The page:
Anti-carding group urges province to look closer at street checks legislation

Published On December 7, 2015 | By mdeeder | News
Knia Singh, president of the Osgoode Society Against Institutional Justice spoke to the personal prejudice that his clients endured because of carding. (Courtesy Hunter Crowther/Humber News)

Knia Singh, president of the Osgoode Society Against Institutional Justice, spoke about the personal prejudice that his clients endure because of carding. (Courtesy Hunter Crowther/Humber News)

Hunter Crowther

A coalition of activists and rights groups is urging the Ontario government to re-examine its new carding regulations.

At a news conference Monday morning at Toronto city hall, the group, which included members of the Ontario Human Rights Commission (OHRC), Canadian Civil Liberties Association (CCLA), and the Law Union of Ontario, spoke about street checks and their impact on citizens, notably minorities.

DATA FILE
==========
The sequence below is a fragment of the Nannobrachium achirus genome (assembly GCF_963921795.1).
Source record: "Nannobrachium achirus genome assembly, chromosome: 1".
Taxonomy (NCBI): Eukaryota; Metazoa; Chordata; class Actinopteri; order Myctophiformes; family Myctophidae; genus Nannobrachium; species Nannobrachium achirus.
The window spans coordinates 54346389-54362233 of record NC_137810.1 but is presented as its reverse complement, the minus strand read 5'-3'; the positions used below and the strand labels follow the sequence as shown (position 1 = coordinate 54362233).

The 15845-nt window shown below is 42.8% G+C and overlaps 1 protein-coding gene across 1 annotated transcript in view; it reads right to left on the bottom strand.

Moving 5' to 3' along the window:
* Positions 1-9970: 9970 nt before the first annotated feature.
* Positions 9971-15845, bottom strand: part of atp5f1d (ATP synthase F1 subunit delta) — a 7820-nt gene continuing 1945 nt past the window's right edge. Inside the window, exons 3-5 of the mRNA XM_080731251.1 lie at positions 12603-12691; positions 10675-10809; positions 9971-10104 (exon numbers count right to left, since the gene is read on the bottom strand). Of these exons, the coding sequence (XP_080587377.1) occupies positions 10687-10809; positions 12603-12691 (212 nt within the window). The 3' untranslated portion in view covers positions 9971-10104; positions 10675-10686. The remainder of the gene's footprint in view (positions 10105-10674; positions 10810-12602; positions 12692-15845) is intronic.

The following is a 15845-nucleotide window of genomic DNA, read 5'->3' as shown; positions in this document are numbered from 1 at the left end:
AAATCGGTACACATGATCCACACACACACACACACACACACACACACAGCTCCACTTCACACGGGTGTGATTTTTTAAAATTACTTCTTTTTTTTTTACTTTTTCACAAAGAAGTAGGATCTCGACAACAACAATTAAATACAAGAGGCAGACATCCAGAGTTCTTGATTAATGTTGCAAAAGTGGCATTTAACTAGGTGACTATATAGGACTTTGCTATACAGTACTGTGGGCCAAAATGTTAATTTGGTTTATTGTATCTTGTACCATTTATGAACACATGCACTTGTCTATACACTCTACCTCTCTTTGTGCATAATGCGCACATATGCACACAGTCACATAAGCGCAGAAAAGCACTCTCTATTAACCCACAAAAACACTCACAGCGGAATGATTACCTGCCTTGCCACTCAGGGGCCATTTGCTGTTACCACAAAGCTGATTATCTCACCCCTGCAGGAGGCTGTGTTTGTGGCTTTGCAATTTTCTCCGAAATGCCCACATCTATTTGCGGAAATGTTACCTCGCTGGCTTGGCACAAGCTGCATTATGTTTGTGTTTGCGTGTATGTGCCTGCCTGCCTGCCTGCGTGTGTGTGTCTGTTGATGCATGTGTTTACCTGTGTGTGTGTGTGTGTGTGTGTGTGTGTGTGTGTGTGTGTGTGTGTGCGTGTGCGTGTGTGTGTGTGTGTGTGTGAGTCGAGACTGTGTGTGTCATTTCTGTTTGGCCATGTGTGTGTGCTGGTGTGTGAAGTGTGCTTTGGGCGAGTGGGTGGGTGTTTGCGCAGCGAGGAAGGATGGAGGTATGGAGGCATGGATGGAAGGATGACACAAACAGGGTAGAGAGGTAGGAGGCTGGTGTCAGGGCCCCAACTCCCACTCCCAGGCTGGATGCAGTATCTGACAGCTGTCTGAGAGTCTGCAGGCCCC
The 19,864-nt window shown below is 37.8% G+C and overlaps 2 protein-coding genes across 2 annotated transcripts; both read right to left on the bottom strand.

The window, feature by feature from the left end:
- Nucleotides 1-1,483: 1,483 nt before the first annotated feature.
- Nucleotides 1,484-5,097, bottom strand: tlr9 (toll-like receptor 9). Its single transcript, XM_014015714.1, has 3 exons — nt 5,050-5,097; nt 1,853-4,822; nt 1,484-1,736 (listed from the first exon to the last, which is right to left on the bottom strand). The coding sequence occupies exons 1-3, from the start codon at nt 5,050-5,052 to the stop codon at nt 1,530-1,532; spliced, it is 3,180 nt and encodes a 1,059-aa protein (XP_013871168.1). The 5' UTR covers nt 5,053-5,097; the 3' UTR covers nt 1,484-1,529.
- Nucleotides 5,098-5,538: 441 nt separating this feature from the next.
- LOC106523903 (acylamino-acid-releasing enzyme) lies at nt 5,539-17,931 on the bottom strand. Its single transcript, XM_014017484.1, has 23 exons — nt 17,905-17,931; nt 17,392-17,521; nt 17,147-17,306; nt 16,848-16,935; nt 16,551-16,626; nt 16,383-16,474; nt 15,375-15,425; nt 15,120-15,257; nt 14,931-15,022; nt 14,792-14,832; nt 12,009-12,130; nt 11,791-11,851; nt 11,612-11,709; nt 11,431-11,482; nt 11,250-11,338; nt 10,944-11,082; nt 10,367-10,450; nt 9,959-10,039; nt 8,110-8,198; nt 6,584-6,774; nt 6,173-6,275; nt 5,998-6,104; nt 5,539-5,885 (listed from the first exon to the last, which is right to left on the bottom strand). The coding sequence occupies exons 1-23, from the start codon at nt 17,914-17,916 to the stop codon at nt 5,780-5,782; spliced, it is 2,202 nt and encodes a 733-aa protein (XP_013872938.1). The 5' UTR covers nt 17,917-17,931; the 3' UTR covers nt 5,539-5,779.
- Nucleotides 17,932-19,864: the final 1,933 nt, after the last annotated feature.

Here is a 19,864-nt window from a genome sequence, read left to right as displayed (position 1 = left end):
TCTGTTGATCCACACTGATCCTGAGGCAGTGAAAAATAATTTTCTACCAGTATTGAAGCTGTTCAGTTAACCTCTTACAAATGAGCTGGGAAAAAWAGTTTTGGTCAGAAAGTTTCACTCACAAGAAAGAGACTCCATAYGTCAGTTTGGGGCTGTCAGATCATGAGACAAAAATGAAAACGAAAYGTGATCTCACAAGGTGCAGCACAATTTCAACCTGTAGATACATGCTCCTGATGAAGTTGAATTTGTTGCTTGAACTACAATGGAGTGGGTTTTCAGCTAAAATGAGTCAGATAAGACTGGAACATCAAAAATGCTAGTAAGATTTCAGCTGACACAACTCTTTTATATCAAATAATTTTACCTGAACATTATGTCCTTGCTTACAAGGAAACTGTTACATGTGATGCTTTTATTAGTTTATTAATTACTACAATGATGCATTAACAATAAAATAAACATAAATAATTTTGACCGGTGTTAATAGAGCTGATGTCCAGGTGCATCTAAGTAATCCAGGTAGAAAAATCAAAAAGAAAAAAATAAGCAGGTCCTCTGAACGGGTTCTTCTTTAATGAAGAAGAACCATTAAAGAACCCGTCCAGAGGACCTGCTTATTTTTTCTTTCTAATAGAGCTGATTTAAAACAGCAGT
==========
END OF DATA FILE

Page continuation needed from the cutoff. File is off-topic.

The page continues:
Carding, also known as “street checks,” is a controversial form of policing that enables officers to collect information on anyone stopped and questioned.

Toronto-based writer Desmond Cole led the news conference, saying more needs to be done by the provincial government about police accountability and carding.

“We’re concerned about police brutality and racial profiling,” said Cole. “As written, Ontario’s carding regulations will not stop discrimination.”

“Don’t fool yourself thinking carding doesn’t happen,” said Howard Morton, spokesperson for the Law Union of Ontario. “If anything, it’s worse.”

Community Safety Minister Yasir Naqvi announced draft regulations to ban carding in October, a move that was widely praised by Torontonians. The new regulations would allow Ontario police to stop, question and document citizens only if they are “detecting or preventing illegal activities.”

But the coalition says it’s not enough. The group presented Naqvi with ten proposed amendments to the draft regulations, including mandatory anti-racial profiling training for all municipal and OPP officers.

Under the current draft, officers would not be required to follow the new procedures if they were actively investigating a specific crime.

Bruce Chapman, president of the Police Association of Ontario, said in a statement in November that the province’s new rules will damage the ability of the police to protect citizens.

“Quite frankly, we don’t believe that our voice has been heard,” said Chapman.

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